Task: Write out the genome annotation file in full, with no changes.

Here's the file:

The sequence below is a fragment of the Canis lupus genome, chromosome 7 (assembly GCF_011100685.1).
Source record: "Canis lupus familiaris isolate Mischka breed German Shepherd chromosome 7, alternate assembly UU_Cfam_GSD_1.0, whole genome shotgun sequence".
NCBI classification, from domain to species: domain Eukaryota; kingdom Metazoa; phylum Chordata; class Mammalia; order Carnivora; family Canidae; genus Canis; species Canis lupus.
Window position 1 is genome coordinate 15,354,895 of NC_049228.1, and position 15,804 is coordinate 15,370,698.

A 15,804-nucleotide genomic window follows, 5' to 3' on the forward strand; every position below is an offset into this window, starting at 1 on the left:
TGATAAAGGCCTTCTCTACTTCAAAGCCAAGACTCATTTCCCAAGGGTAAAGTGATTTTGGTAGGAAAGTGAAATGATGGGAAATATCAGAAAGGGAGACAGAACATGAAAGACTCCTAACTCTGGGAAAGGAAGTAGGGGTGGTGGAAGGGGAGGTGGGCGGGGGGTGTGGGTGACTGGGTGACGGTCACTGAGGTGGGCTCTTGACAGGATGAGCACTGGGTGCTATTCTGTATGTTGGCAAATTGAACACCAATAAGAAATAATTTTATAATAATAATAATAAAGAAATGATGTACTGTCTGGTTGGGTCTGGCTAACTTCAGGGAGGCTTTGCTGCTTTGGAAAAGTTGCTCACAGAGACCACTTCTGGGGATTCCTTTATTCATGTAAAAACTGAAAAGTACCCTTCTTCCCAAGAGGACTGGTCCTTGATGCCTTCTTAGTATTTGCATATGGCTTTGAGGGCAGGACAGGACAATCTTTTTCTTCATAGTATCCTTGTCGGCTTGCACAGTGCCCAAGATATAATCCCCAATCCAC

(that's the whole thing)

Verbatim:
The sequence below is a fragment of the Canis lupus genome, chromosome 7 (assembly GCF_011100685.1).
Source record: "Canis lupus familiaris isolate Mischka breed German Shepherd chromosome 7, alternate assembly UU_Cfam_GSD_1.0, whole genome shotgun sequence".
NCBI classification, from domain to species: domain Eukaryota; kingdom Metazoa; phylum Chordata; class Mammalia; order Carnivora; family Canidae; genus Canis; species Canis lupus.
Window position 1 is genome coordinate 15,354,895 of NC_049228.1, and position 15,804 is coordinate 15,370,698.

A 15,804-nucleotide genomic window follows, 5' to 3' on the forward strand; every position below is an offset into this window, starting at 1 on the left:
TGATAAAGGCCTTCTCTACTTCAAAGCCAAGACTCATTTCCCAAGGGTAAAGTGATTTTGGTAGGAAAGTGAAATGATGGGAAATATCAGAAAGGGAGACAGAACATGAAAGACTCCTAACTCTGGGAAAGGAAGTAGGGGTGGTGGAAGGGGAGGTGGGCGGGGGGTGTGGGTGACTGGGTGACGGTCACTGAGGTGGGCTCTTGACAGGATGAGCACTGGGTGCTATTCTGTATGTTGGCAAATTGAACACCAATAAGAAATAATTTTATAATAATAATAATAAAGAAATGATGTACTGTCTGGTTGGGTCTGGCTAACTTCAGGGAGGCTTTGCTGCTTTGGAAAAGTTGCTCACAGAGACCACTTCTGGGGATTCCTTTATTCATGTAAAAACTGAAAAGTACCCTTCTTCCCAAGAGGACTGGTCCTTGATGCCTTCTTAGTATTTGCATATGGCTTTGAGGGCAGGACAGGACAATCTTTTTCTTCATAGTATCCTTGTCGGCTTGCACAGTGCCCAAGATATAATCCCCAATCCAC